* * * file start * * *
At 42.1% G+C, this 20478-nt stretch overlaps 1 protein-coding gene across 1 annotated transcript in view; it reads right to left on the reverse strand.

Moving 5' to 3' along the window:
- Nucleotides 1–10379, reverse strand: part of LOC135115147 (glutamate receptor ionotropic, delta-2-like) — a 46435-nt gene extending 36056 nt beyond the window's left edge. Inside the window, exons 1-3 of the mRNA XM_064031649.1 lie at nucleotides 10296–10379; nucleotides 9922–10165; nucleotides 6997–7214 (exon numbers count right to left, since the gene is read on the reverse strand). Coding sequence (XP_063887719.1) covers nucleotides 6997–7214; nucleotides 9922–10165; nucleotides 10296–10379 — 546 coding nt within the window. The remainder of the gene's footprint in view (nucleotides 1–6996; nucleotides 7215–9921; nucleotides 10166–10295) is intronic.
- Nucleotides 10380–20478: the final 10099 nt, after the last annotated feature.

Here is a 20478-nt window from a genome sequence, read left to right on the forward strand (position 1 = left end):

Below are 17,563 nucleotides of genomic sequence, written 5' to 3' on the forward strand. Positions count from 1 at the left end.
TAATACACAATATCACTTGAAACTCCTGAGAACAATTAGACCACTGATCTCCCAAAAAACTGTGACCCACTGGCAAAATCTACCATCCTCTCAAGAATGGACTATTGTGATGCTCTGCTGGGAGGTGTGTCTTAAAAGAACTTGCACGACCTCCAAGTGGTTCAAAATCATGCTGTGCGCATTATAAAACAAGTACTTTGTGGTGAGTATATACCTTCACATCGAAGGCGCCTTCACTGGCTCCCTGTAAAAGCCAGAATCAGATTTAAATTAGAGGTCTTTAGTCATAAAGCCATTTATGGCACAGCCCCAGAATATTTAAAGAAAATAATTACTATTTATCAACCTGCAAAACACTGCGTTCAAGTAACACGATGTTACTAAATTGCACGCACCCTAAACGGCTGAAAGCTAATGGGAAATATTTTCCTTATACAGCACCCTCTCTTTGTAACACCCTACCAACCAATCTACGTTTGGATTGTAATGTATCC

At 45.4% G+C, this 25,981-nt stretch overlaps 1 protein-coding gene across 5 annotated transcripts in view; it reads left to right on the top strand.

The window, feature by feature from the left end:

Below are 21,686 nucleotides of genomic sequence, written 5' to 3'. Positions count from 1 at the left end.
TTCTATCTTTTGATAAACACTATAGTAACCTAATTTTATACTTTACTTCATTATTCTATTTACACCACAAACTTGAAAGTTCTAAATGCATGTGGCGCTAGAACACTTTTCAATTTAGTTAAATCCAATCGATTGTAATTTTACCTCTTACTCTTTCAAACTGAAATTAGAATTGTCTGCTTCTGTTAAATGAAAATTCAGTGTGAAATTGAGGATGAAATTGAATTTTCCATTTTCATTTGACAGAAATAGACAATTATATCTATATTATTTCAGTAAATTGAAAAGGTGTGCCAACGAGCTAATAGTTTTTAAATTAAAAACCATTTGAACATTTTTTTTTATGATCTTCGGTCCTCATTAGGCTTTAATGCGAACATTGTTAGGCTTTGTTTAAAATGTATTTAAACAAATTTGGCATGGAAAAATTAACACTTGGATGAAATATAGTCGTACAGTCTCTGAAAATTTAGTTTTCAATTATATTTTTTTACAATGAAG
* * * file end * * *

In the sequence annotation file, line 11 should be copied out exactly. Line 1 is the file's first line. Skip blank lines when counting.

TTCTATCTTTTGATAAACACTATAGTAACCTAATTTTATACTTTACTTCATTATTCTATTTACACCACAAACTTGAAAGTTCTAAATGCATGTGGCGCTAGAACACTTTTCAATTTAGTTAAATCCAATCGATTGTAATTTTACCTCTTACTCTTTCAAACTGAAATTAGAATTGTCTGCTTCTGTTAAATGAAAATTCAGTGTGAAATTGAGGATGAAATTGAATTTTCCATTTTCATTTGACAGAAATAGACAATTATATCTATATTATTTCAGTAAATTGAAAAGGTGTGCCAACGAGCTAATAGTTTTTAAATTAAAAACCATTTGAACATTTTTTTTTATGATCTTCGGTCCTCATTAGGCTTTAATGCGAACATTGTTAGGCTTTGTTTAAAATGTATTTAAACAAATTTGGCATGGAAAAATTAACACTTGGATGAAATATAGTCGTACAGTCTCTGAAAATTTAGTTTTCAATTATATTTTTTTACAATGAAG